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From the Object Management Group to OMG:
The Evolution of a Technology Standards Organization Over 25 Years

#OMG25

| 25th Anniversary home page | History | Photo Album | Guestbook | OMG Formation PR | CORBA Adoption PR |

CORBA Twenty-five years ago, eleven multi-national corporations sat down to create an international, open membership, not-for-profit technology standards consortium: the Object Management Group® (OMG®). The founders of OMG had the goal to standardize a common portable and interoperable object model with methods and data that work using all types of development environments on all types of platforms. The resulting standard for this was, of course, our cornerstone standard, CORBA (Common Object Request Broker Architecture).   Click here to see the original press release announcing the formation of OMG.  Click here to see the original press release announcing the adoption of CORBA.
   
UML This shift led to the adoption of one of OMG's most widely used specifications: the Unified Modeling Language (UML), as well as the underlying Meta-Object Facility (MOF). With UML, software developers can assure themselves that business functionality is complete and correct, end-user needs are met, and the program design supports requirements for scalability, robustness, security, extendibility, and other characteristics. As the predominant modeling language, UML has led to the development of a family of languages that are used in system engineering such as OMG's Systems Modeling Language (SysML), business process analysis based on OMG's Business Process Modeling Notation (BPMN), enterprise architecture languages like OMG's Unified Profile for DoDAF & MODAF (UPDM), and the Service-oriented Architecture Modeling Language (SoaML). In the first decade or so after UML was adopted by OMG, the global market for object-oriented tools jumped from $30 million USD to $4 billion USD.
   
  Since 1997, OMG has turned its concentration towards standardization efforts in vertical markets. Focusing on verticals has allowed resulting OMG standards to be tailored to each industry's unique needs and concerns. Today, 85% of all OMG standardization efforts are directed towards over two dozen vertical markets including finance, insurance, and the automotive industries.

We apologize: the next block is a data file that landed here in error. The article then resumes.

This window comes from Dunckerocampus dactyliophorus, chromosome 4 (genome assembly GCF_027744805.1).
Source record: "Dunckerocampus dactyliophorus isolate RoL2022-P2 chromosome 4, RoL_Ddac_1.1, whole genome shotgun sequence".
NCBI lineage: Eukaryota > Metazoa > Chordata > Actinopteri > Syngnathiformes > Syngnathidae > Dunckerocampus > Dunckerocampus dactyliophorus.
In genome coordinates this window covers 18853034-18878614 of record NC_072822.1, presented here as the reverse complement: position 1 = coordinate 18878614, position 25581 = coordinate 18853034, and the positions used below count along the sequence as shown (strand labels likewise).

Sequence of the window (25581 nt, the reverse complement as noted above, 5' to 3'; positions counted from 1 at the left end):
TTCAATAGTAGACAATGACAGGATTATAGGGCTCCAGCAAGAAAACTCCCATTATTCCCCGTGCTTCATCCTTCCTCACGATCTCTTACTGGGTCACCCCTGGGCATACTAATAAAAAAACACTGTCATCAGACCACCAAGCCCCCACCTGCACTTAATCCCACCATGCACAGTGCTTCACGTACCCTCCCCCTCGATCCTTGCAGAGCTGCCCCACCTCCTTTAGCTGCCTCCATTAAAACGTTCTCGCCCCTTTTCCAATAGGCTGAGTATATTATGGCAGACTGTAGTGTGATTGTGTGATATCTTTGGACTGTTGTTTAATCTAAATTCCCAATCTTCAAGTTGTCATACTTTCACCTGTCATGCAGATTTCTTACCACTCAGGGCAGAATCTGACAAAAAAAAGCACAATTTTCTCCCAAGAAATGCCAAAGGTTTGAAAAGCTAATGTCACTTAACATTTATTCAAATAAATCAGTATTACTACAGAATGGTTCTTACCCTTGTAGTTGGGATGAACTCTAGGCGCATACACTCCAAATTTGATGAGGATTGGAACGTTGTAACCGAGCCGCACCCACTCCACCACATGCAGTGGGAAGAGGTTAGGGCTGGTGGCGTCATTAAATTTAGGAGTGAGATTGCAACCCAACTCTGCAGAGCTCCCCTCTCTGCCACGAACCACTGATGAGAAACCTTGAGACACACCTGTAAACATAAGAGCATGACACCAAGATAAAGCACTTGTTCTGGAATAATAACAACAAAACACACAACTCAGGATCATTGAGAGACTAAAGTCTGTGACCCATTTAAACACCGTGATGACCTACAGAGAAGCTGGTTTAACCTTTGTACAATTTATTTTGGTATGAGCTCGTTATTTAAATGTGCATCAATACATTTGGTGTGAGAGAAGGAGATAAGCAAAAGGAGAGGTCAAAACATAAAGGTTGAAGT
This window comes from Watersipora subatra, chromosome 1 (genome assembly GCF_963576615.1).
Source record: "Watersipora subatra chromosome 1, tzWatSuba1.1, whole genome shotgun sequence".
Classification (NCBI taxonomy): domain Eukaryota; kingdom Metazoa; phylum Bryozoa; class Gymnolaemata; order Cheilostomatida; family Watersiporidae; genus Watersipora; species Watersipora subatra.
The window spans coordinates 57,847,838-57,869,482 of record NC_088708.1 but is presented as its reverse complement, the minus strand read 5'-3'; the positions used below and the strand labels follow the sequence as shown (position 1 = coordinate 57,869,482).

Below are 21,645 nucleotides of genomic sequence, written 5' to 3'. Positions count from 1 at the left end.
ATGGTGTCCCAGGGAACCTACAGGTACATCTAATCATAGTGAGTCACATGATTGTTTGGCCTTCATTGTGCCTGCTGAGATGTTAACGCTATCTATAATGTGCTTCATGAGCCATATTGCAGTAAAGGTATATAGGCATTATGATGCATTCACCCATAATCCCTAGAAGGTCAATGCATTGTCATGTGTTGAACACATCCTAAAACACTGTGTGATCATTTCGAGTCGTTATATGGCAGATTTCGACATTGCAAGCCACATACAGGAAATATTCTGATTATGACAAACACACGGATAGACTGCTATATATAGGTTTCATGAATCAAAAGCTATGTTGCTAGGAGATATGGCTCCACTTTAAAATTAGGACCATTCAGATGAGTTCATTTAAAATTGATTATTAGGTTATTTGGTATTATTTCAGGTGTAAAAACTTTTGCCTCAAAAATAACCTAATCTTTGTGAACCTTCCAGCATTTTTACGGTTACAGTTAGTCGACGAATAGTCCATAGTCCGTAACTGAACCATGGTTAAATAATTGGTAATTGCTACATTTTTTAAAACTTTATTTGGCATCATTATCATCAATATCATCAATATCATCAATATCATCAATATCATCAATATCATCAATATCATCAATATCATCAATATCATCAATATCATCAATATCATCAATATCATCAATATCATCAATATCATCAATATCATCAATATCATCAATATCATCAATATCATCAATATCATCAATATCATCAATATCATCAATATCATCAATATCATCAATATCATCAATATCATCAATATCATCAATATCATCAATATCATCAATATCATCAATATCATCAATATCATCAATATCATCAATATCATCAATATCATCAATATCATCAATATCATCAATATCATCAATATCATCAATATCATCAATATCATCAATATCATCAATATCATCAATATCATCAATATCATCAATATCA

OCEB 2 Certification At the beginning of the new millennium, OMG began to expand with non-standards-related activities in order to work more in-depth with various technologies and industries. OMG's certification programs allow practitioners to gain recognition for their competency, prove that they are committed to their profession, and motivate themselves and colleagues to enhance their skills and knowledge. OMG certificates are also a great way for employers to evaluate potential new hires or analyze the job performance of current employees.Today, over 25,000 individuals have been certified through at least one of OMG's certification programs. 
   
  In 2007, the SOA Consortium was formed. An SOA advocacy group, the consortium was comprised of end-users, service providers, and technology vendors committed to helping the Global 100 successfully adopt SOA by 2010. Declaring the consortium's goal of spreading the message of SOA a success, the SOA Consortium evolved to focus on optimizing business processes as part of a new organization, the BPM/SOA Consortium under the umbrella of the Business Ecology Initiative.
   
CISQ In recent years, OMG has been behind the founding of other standards-related programs such as the Cloud Standards Customer Council (CSCC) - an end-user advocacy group dedicated to accelerating cloud's successful adoption and drilling down into the standards, security and interoperability issues surrounding the transition to the cloud. OMG also founded the Consortium for IT Software Quality (CISQ) - an IT industry leadership group committed to introducing a computable metrics standard for measuring software quality and size.
   
CSCC CSCC and CISQ will not be the final OMG non-standards-related groups; more exciting groups investigating and sharing information in all sorts of technology and management areas will follow.

OMG has evolved over the past two decades from focusing solely on object-oriented standards, such as CORBA, to customizing standards to fit the vertical industries' needs, and looking at the larger environmental picture surrounding standards. With such a vast change in focus in the first quarter century, it'll be interesting to see how OMG's focus will continue to adapt and evolve to changing technologies over the next quarter century!

   

 

Last updated on 03/18/2014 Hit Counter
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